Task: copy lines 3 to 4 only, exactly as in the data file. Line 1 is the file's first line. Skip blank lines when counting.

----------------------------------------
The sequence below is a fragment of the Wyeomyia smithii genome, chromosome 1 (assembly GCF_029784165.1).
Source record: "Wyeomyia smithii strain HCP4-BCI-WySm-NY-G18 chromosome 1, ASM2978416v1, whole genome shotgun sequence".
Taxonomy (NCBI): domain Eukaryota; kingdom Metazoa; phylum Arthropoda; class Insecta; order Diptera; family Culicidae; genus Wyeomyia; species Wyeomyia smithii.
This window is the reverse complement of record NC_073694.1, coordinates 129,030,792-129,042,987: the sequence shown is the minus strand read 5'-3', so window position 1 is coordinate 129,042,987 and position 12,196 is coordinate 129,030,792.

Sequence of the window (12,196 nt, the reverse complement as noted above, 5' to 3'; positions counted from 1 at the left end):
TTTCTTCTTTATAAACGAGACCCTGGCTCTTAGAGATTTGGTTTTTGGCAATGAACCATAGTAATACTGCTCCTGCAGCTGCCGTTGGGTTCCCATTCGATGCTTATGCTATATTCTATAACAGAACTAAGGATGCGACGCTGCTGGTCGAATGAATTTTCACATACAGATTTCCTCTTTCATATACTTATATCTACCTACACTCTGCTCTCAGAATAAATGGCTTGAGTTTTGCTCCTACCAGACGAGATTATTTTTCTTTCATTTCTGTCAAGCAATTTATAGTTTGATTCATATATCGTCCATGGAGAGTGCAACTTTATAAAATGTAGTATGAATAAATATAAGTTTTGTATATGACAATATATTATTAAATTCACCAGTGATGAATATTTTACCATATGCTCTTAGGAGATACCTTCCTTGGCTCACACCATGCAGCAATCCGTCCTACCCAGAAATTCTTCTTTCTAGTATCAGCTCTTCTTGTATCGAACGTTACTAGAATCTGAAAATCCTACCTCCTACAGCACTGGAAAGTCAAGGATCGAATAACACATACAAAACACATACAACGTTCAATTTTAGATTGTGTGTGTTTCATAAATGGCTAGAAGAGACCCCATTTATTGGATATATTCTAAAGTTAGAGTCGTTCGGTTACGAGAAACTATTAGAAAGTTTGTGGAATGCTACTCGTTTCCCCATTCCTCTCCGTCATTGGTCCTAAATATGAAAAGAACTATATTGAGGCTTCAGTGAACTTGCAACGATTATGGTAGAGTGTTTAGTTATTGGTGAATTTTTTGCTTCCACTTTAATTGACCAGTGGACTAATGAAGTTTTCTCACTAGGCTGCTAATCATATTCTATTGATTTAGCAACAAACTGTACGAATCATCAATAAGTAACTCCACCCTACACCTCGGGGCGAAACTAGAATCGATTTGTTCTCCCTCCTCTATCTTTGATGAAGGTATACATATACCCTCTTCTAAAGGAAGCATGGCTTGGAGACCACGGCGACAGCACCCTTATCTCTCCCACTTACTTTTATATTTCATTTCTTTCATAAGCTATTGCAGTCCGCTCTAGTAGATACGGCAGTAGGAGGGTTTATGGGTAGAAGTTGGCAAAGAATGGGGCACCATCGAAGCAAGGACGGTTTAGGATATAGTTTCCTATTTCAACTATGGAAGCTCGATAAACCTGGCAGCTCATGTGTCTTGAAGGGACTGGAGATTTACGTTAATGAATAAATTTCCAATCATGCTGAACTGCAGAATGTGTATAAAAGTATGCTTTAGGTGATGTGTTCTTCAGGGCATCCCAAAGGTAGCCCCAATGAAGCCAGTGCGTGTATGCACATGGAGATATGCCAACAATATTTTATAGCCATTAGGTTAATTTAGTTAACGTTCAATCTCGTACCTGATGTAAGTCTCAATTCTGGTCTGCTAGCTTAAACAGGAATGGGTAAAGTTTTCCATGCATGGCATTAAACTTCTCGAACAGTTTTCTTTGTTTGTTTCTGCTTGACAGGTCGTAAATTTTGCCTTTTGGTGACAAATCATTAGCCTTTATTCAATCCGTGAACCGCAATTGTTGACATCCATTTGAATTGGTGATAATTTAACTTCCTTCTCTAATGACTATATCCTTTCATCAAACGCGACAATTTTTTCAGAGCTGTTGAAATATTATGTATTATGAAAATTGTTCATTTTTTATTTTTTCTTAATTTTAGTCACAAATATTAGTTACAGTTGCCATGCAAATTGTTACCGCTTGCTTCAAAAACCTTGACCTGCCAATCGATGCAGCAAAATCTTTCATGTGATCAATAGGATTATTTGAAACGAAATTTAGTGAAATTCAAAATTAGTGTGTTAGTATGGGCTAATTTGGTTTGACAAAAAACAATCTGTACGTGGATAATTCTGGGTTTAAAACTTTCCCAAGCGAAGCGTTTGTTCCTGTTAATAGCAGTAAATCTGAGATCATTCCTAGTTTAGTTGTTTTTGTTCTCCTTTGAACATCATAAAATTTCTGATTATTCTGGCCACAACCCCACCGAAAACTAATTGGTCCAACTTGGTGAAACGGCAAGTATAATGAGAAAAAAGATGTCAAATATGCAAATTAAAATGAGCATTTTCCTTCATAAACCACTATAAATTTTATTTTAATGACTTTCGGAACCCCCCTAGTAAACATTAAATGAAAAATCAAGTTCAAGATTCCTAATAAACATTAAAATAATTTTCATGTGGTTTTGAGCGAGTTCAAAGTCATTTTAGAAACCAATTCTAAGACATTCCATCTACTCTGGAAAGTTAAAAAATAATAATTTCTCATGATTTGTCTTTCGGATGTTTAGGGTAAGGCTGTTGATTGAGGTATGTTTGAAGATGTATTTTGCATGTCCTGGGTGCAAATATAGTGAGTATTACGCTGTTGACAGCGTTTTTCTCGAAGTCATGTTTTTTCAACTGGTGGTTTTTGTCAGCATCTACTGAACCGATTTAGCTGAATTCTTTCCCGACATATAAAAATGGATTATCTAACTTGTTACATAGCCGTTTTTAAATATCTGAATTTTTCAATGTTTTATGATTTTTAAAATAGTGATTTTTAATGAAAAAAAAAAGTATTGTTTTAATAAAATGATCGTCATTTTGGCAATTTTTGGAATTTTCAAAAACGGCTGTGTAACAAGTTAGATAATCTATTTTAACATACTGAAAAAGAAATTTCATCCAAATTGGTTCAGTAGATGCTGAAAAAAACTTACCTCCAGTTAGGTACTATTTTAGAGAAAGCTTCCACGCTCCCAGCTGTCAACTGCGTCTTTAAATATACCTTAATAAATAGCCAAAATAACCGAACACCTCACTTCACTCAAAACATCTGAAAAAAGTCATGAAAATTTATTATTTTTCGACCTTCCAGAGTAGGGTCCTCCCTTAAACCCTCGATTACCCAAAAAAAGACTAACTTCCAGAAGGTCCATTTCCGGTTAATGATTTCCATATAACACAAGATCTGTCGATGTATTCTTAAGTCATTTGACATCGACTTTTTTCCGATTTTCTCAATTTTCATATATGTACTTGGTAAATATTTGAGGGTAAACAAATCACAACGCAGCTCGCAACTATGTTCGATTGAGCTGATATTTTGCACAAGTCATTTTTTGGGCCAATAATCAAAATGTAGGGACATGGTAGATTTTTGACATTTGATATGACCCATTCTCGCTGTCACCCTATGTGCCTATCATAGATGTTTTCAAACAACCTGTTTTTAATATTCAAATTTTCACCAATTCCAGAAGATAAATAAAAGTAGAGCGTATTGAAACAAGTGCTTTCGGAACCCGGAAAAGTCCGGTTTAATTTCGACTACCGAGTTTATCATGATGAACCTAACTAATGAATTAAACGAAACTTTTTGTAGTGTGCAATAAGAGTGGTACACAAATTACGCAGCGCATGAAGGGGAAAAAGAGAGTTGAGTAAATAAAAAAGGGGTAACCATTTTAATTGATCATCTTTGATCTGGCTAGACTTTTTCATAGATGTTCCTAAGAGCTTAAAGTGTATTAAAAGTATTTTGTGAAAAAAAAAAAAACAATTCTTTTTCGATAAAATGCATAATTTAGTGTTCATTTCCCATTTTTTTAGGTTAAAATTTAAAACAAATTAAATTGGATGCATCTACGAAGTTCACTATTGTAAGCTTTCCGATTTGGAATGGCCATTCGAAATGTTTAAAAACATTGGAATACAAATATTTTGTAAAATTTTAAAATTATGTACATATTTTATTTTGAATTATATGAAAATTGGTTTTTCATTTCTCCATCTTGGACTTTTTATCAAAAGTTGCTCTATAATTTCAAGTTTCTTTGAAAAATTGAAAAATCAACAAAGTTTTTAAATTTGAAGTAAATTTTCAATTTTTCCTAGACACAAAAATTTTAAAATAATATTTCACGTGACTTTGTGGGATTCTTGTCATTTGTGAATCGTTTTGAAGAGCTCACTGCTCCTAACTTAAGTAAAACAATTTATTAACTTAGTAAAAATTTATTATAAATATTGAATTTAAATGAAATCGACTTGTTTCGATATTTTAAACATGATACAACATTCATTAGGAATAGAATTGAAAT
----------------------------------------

Taxonomy (NCBI): domain Eukaryota; kingdom Metazoa; phylum Arthropoda; class Insecta; order Diptera; family Culicidae; genus Wyeomyia; species Wyeomyia smithii.
This window is the reverse complement of record NC_073694.1, coordinates 129,030,792-129,042,987: the sequence shown is the minus strand read 5'-3', so window position 1 is coordinate 129,042,987 and position 12,196 is coordinate 129,030,792.